2. Well, over here in Germany, we don't celebrate Memorial Day weekend.

                                                  It is, however, Whitsunday weekend / Pentecost, which the thrifty Germans have extended by making Monday a holiday and by extension "Whitmonday" (

                                                  Having no personal attachments to whatever is supposed to have happened on Pentecost (some holy ghost extravaganza, IIRC), we will celebrate a friend's birthday tomorrow with a picknick / bbq in the park, for which we've bought some merguez at the market today.

                                                  The fish dude is sick, which is why he was AWOL at both markets today and yesterday, so I had to have Thai dumplings (see photo) and wonton soup instead. Wah.

                                                  Tonight, a couple (mom & daughter) from the US is planning on getting together with us for dinner, followed hopefully by one of the best mint juleps in town... it's their first time in Berlin, and we may have a chance to show them around town a bit on Monday,.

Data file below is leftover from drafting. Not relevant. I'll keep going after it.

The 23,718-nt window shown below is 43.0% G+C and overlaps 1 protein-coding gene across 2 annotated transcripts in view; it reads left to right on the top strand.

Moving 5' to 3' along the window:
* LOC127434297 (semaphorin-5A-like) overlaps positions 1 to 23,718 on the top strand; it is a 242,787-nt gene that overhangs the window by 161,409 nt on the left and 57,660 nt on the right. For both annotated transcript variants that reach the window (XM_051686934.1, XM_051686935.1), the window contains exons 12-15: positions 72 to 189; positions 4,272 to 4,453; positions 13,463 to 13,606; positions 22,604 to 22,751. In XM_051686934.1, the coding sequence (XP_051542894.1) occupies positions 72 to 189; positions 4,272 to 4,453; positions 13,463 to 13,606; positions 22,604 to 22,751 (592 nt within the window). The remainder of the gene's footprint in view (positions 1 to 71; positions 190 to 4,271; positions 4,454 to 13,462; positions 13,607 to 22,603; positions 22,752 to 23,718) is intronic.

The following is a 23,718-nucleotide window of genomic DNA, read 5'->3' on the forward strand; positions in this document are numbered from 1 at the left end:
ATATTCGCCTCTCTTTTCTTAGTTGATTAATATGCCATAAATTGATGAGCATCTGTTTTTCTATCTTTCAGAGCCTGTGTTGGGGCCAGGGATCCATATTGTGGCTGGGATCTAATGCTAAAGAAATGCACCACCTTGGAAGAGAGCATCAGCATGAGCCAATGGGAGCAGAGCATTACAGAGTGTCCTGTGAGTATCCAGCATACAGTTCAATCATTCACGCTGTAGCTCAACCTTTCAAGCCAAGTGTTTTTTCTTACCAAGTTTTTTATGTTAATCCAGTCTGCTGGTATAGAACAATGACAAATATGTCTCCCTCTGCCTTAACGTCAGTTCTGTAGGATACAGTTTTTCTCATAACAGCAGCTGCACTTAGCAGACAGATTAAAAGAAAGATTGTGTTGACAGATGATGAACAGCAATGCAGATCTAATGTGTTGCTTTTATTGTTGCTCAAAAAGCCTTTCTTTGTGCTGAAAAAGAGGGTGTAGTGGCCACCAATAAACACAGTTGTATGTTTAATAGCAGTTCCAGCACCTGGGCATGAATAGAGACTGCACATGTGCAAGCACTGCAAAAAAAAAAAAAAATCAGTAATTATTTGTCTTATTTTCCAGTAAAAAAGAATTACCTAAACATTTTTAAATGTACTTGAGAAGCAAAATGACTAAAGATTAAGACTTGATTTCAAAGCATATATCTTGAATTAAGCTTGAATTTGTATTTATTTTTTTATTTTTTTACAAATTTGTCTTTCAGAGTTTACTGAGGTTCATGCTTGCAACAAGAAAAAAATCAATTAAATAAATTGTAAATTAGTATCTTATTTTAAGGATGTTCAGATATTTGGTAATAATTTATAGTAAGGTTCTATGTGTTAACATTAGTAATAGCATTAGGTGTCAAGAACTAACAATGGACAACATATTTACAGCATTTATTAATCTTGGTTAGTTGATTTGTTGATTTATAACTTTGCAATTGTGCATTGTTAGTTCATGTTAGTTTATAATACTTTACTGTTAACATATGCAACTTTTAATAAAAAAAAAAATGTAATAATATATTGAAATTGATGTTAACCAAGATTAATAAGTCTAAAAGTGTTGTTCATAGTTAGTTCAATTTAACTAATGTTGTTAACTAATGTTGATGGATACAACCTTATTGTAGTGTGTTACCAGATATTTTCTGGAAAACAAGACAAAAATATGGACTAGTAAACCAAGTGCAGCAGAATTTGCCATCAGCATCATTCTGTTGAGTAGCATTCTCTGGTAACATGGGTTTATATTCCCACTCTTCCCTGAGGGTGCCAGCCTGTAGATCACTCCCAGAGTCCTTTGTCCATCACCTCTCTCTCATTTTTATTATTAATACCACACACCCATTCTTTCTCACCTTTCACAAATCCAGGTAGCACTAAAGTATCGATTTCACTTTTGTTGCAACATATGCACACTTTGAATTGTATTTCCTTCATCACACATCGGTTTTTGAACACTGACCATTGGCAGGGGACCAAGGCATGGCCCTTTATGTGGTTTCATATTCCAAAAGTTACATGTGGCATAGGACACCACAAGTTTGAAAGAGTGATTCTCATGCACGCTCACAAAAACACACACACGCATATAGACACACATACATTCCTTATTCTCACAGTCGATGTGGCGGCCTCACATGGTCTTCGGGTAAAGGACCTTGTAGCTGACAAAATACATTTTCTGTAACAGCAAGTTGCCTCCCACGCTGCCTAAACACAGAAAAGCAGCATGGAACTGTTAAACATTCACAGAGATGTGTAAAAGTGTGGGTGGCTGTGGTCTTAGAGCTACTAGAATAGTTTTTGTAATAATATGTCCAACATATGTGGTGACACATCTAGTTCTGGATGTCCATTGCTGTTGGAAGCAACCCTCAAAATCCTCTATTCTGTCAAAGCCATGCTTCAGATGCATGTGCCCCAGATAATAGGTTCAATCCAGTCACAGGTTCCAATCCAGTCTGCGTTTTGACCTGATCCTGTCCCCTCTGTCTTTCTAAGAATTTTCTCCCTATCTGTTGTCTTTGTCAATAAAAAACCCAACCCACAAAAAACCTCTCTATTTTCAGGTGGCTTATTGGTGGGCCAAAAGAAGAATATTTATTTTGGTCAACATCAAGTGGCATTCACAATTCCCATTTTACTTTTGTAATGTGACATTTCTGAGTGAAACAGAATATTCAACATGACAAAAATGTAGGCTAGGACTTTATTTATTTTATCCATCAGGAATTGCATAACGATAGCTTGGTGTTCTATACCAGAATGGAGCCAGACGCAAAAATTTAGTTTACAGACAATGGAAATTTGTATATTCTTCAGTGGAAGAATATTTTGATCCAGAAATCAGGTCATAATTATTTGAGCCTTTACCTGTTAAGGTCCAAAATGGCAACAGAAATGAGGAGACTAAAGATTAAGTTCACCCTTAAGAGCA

7 Replies
                                                  1. re: linguafood

                                                    Bummah on the fish dude being sick, lingua! But enjoy your cookout tomorrow - *and* playing tour guide to the family from the U.S. Always good to have someone "in the know" show you all the good spots for touristing. :-)

                                                    1. re: linguafood

                                                      We went to Paris on Pentecost weekend in 2004 and everything was closed - especially the good museums and one woman on our tour was going to kill her travel agent when she got home. I heard that the city fathers were rethinking how much tourist money they were losing ...

                                                      1. re: linguafood

                                                        you poor things, suffering through Thai dumplings....

                                                        have a great long weekend - hah! all your weekends are long ones now, ain't they? enjoy!

                                                        1. re: linguafood

                                                          Lingua, Hope that Mint Julep brings on the HOLY GHOST, and gives you all kinds of reasons to raise your hands in praise:)

                                                          Isn't if funny when you look at different weekend of celebration in different countries? That we have 'memorial day' on the same day as Whitsunday weekend in the US? I swear, nearly every 'cultural' or "National" holiday, co-insides with what was once a religious one. Interisante... I should write a book about this phenomena...

                                                          Enjoy the cocktail, and the visitors!

                                                          1. re: gingershelley